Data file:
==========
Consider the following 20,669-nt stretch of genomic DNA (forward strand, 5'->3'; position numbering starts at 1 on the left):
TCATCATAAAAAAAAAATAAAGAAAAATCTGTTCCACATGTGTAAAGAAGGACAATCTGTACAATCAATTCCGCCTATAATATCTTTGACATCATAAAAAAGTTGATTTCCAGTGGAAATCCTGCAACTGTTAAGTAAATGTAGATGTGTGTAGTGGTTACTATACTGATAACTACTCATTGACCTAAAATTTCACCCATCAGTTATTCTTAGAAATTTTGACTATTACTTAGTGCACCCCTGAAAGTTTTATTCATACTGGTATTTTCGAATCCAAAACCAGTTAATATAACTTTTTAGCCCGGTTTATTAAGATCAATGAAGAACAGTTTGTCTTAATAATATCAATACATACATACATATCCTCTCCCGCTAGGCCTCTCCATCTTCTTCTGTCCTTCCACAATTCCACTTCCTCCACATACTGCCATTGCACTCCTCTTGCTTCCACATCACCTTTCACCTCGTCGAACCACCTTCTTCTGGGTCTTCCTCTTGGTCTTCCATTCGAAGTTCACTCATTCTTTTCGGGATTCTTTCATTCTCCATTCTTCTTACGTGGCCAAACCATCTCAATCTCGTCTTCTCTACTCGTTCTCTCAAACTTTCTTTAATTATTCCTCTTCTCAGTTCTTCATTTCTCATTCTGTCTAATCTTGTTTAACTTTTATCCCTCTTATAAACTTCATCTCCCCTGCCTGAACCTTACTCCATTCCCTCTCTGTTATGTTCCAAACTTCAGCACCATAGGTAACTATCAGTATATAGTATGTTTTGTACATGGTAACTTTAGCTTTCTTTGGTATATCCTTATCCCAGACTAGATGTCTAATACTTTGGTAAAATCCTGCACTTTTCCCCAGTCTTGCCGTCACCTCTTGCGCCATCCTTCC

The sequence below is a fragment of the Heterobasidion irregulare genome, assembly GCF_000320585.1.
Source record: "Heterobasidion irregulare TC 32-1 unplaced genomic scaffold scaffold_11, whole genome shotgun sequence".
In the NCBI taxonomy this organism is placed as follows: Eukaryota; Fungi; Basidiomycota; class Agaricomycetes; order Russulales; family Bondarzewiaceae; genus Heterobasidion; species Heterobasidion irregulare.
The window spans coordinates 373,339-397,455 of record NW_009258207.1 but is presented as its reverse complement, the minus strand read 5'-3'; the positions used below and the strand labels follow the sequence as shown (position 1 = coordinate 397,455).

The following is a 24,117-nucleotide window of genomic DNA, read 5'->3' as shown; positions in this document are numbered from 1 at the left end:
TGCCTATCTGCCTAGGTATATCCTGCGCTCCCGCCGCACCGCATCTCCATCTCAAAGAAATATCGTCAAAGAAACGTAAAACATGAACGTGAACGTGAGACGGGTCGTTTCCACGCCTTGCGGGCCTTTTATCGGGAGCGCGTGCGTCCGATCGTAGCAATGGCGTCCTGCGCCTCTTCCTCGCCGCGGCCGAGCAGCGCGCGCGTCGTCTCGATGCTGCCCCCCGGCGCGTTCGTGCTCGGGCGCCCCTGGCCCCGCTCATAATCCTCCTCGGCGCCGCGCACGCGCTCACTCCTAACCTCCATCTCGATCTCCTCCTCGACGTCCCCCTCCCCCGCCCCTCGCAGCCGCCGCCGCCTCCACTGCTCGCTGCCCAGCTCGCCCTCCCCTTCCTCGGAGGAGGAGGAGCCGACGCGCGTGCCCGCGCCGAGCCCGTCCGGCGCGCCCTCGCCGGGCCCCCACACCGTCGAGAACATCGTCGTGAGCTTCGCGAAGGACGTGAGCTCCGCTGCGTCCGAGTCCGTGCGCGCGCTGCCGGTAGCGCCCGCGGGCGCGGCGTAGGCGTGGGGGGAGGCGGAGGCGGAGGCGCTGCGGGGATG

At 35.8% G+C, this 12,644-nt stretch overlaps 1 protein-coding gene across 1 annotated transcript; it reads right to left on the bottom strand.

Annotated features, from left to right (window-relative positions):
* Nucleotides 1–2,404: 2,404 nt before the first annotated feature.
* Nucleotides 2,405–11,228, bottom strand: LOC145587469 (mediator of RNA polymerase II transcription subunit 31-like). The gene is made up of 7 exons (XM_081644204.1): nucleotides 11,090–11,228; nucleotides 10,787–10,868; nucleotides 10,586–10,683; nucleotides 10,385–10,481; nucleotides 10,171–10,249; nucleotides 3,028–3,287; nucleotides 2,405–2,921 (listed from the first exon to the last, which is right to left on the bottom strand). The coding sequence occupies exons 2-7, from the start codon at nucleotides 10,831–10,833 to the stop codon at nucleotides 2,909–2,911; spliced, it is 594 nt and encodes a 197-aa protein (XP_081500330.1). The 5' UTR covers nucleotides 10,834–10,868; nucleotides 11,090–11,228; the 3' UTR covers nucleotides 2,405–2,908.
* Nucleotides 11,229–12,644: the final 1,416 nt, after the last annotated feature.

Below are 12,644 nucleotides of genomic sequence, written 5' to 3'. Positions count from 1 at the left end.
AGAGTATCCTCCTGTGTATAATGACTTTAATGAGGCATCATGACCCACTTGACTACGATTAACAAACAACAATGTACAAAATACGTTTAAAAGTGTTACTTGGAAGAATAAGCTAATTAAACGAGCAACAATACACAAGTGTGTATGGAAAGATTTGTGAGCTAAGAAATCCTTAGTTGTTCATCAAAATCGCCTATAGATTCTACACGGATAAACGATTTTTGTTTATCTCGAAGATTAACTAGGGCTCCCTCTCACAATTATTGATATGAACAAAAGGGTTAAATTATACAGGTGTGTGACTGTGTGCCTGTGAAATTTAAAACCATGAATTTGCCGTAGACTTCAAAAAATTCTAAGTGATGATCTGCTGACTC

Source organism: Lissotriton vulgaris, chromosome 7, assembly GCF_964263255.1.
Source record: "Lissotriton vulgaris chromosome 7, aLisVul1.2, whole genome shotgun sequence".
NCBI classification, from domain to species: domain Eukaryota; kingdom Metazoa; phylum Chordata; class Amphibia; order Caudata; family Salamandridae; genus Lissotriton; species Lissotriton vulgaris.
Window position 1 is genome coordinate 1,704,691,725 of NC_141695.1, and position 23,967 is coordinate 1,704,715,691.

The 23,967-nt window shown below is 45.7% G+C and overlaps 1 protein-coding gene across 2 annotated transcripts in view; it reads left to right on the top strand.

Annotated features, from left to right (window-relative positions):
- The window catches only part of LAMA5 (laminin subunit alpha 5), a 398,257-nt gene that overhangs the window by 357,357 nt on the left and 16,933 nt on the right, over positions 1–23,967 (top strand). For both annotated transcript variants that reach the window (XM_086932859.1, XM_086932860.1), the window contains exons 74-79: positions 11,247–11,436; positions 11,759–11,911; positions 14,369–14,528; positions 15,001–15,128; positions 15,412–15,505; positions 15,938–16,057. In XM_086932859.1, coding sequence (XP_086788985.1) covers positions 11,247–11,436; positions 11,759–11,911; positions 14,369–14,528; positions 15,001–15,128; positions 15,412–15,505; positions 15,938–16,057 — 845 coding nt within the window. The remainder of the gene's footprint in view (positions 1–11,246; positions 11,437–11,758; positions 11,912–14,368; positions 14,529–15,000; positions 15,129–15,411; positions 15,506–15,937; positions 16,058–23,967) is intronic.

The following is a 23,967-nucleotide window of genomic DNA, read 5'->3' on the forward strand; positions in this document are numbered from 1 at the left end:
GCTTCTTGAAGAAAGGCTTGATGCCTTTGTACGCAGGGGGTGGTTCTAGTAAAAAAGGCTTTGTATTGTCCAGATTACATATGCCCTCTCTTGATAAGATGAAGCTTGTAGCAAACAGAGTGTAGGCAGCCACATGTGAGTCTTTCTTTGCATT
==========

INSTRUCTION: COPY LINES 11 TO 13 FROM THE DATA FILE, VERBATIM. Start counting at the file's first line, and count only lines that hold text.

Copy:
* Nucleotides 1–2,404: 2,404 nt before the first annotated feature.
* Nucleotides 2,405–11,228, bottom strand: LOC145587469 (mediator of RNA polymerase II transcription subunit 31-like). The gene is made up of 7 exons (XM_081644204.1): nucleotides 11,090–11,228; nucleotides 10,787–10,868; nucleotides 10,586–10,683; nucleotides 10,385–10,481; nucleotides 10,171–10,249; nucleotides 3,028–3,287; nucleotides 2,405–2,921 (listed from the first exon to the last, which is right to left on the bottom strand). The coding sequence occupies exons 2-7, from the start codon at nucleotides 10,831–10,833 to the stop codon at nucleotides 2,909–2,911; spliced, it is 594 nt and encodes a 197-aa protein (XP_081500330.1). The 5' UTR covers nucleotides 10,834–10,868; nucleotides 11,090–11,228; the 3' UTR covers nucleotides 2,405–2,908.
* Nucleotides 11,229–12,644: the final 1,416 nt, after the last annotated feature.